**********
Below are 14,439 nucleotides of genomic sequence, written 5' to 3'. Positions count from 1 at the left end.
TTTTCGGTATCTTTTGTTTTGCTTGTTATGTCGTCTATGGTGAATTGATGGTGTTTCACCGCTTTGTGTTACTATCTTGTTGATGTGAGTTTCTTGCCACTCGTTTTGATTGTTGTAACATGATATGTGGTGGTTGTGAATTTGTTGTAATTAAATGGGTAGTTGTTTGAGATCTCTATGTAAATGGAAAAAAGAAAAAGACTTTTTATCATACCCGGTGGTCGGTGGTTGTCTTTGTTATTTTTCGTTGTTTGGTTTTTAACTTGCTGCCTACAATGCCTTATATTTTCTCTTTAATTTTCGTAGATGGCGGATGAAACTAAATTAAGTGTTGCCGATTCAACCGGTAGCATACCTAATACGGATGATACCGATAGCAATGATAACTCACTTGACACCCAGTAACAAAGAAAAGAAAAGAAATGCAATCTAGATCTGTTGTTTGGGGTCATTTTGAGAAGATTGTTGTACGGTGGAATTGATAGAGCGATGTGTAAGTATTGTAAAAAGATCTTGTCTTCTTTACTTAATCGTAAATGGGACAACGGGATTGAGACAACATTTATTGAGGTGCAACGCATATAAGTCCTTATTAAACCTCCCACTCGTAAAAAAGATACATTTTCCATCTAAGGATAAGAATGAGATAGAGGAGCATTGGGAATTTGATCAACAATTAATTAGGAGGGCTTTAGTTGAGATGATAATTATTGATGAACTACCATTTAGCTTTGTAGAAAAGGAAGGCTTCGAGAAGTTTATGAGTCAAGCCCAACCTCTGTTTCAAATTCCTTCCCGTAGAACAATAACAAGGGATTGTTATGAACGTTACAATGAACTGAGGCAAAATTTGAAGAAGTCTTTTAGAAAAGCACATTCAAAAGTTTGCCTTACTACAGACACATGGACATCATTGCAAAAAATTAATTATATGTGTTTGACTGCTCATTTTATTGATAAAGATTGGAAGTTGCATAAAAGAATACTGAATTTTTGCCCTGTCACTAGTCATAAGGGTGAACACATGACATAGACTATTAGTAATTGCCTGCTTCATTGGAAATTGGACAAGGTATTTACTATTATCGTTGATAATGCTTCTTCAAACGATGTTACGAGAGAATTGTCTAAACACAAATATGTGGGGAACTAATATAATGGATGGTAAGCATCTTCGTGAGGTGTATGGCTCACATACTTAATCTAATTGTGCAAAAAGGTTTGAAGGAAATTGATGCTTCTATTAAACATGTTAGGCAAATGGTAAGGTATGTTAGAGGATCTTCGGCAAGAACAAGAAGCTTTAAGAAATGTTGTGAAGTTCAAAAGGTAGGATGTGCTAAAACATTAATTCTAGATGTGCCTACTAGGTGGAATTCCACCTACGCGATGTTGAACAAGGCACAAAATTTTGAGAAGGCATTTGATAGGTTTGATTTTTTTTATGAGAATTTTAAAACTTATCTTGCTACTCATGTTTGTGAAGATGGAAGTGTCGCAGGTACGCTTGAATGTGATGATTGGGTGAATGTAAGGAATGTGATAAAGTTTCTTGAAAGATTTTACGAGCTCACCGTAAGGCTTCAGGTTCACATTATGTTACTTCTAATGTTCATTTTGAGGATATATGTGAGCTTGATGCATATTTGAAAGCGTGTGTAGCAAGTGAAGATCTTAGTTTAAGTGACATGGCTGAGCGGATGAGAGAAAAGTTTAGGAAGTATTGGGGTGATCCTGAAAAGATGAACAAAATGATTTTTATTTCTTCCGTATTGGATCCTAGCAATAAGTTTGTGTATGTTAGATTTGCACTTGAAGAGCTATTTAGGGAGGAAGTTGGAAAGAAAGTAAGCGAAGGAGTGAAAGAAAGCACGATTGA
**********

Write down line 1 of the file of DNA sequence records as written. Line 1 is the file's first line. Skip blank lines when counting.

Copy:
Below are 14,439 nucleotides of genomic sequence, written 5' to 3'. Positions count from 1 at the left end.